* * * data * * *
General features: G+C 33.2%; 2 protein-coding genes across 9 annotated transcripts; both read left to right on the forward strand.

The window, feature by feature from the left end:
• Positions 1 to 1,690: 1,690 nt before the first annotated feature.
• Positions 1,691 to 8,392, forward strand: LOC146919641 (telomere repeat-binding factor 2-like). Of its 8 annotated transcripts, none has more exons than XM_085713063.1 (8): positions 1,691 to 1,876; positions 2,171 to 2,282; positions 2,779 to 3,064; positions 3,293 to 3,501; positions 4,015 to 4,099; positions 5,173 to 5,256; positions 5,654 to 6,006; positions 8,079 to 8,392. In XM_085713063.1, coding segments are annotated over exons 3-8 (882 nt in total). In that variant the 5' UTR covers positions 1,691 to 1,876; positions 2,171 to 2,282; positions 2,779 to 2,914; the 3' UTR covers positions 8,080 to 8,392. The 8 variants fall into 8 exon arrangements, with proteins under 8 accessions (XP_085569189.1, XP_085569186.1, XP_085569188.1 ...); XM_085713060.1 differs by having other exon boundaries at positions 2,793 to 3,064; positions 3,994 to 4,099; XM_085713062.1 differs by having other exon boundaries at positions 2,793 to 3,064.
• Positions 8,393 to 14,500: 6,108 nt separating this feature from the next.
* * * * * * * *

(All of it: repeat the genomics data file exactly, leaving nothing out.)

General features: G+C 33.2%; 2 protein-coding genes across 9 annotated transcripts; both read left to right on the forward strand.

The window, feature by feature from the left end:
• Positions 1 to 1,690: 1,690 nt before the first annotated feature.
• Positions 1,691 to 8,392, forward strand: LOC146919641 (telomere repeat-binding factor 2-like). Of its 8 annotated transcripts, none has more exons than XM_085713063.1 (8): positions 1,691 to 1,876; positions 2,171 to 2,282; positions 2,779 to 3,064; positions 3,293 to 3,501; positions 4,015 to 4,099; positions 5,173 to 5,256; positions 5,654 to 6,006; positions 8,079 to 8,392. In XM_085713063.1, coding segments are annotated over exons 3-8 (882 nt in total). In that variant the 5' UTR covers positions 1,691 to 1,876; positions 2,171 to 2,282; positions 2,779 to 2,914; the 3' UTR covers positions 8,080 to 8,392. The 8 variants fall into 8 exon arrangements, with proteins under 8 accessions (XP_085569189.1, XP_085569186.1, XP_085569188.1 ...); XM_085713060.1 differs by having other exon boundaries at positions 2,793 to 3,064; positions 3,994 to 4,099; XM_085713062.1 differs by having other exon boundaries at positions 2,793 to 3,064.
• Positions 8,393 to 14,500: 6,108 nt separating this feature from the next.